Radioactive contamination of the environment due to the accident at the nuclear plant is not over in Fukushima Japan. Far from it. Seven months after the disaster, the marine environment in particular and all people living in this environment are still high levels of radioactive elements.
The peak of radioactive contamination of the marine environment around the plant, occurred between March 11 and April 8 last. The direct discharge of contaminated water, in fact, could not be stopped until that date. Result in early April “concentrations of sea water reached (…) up to tens of thousands of becquerels per liter (Bq / l) for cesium-134 and 137, and exceeded 100,000 Bq / l for Iodine 131, “says the Institute for Radiological Protection and Nuclear Safety (IRSN).
In hindsight, experts have even been calculated that the total amount of cesium-137 released into the ocean between the date of the accident and mid-July, was “the largest one-time contribution of artificial radionuclides to the marine environment ( that has) never (been) seen. ” An elegant way to describe the catastrophe of historical drama.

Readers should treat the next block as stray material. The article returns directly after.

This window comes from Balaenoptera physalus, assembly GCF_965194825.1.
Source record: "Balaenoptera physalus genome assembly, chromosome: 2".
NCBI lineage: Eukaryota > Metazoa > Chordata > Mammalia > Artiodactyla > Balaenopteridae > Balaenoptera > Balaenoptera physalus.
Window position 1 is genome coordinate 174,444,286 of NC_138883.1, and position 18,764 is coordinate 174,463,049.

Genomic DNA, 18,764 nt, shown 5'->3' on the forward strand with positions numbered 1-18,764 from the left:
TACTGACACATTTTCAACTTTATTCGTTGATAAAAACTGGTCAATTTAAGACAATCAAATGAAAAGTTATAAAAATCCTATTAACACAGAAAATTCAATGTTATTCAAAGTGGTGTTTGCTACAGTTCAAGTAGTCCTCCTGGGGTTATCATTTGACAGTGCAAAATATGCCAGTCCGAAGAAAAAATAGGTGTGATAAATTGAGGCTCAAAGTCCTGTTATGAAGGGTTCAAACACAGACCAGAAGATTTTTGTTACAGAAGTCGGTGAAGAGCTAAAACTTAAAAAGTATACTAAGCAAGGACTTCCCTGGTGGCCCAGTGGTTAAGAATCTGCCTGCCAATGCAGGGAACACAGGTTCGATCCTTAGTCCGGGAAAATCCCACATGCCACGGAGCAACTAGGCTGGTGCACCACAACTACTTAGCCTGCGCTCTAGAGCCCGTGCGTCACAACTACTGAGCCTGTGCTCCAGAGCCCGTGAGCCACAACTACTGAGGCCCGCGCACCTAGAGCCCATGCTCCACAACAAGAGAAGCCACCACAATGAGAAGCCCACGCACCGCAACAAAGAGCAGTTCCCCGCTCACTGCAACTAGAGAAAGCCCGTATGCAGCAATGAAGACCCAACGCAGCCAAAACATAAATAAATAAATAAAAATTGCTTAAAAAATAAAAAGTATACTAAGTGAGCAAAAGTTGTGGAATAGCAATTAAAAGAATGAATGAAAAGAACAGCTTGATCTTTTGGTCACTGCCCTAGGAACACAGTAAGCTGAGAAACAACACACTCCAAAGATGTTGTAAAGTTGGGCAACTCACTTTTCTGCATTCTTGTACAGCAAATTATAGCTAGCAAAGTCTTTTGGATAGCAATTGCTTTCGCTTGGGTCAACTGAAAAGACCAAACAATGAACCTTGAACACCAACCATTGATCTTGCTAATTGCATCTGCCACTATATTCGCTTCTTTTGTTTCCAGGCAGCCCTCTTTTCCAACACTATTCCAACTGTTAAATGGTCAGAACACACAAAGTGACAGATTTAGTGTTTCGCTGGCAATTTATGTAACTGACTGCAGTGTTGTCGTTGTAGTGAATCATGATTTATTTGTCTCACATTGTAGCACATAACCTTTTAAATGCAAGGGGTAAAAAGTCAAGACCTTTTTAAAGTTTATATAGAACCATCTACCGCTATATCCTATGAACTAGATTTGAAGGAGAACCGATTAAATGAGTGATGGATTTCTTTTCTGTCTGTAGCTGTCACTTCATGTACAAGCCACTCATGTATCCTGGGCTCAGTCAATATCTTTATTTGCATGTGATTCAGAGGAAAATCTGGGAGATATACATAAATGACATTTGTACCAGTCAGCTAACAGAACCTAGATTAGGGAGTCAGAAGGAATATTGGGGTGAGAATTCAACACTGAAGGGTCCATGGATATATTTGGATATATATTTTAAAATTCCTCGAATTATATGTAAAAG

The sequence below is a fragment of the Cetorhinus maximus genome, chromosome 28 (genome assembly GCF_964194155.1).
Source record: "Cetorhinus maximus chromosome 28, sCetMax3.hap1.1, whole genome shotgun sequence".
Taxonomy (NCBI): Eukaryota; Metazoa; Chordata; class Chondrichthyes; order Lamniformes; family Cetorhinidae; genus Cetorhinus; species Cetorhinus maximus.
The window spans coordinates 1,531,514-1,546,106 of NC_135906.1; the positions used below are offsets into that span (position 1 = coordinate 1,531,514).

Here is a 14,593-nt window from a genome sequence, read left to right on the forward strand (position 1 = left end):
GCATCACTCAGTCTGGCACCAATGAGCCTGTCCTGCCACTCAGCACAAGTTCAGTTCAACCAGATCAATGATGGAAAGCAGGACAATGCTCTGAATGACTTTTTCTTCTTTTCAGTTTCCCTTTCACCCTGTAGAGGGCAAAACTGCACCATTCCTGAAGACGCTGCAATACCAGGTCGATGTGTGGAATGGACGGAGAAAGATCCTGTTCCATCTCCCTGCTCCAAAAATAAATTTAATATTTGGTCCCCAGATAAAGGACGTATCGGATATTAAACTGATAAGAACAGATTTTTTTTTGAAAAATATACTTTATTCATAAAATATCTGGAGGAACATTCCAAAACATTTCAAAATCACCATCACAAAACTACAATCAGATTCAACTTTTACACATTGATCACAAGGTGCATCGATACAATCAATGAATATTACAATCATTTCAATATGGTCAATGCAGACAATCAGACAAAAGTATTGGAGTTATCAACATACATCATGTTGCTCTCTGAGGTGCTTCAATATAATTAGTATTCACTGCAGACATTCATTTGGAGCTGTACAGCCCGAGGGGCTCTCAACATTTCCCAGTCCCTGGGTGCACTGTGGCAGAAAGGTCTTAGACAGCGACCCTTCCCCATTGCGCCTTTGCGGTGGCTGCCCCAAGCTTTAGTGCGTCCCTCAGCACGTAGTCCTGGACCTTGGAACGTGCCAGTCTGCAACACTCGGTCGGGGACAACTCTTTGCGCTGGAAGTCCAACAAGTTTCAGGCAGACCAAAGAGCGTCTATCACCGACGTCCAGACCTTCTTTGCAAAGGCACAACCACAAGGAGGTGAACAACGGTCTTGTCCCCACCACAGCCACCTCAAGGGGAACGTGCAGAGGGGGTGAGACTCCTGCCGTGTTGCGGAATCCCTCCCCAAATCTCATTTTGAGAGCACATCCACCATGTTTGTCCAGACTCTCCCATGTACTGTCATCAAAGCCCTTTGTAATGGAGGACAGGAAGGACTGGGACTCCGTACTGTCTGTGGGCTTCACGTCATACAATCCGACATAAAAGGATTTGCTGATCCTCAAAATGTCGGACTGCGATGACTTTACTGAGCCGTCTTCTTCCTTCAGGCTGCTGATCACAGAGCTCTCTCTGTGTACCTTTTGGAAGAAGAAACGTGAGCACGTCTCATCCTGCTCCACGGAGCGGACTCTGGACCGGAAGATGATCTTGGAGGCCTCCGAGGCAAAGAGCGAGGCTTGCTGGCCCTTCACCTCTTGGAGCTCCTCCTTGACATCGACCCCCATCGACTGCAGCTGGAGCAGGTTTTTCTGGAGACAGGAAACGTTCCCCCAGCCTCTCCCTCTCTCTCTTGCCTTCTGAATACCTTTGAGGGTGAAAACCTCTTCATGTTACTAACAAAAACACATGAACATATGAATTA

Over time, most of these levels have declined. And since mid-July, “the concentrations of cesium 134 and 137 are placed below the detection limits,” notes the IRSN. However, despite the natural decline and the presence of one of the most important currents of the world, which favored a more rapid dispersion of effluents, “significant pollution of sea water on the coast near the plant could persist over time. ”
If a direct discharge of contaminated water is out of date, radioactive substances contained in the soil are transported to the sea by runoff of surface waters. Results also show “the persistence of contamination of marine species, particularly fish, caught on these shores,” says the IRSN. The species most affected are the fish at the top of the food chain, like tuna, very sensitive to pollution cesium. IRSN therefore continues to monitor marine species harvested in coastal waters of Fukushima.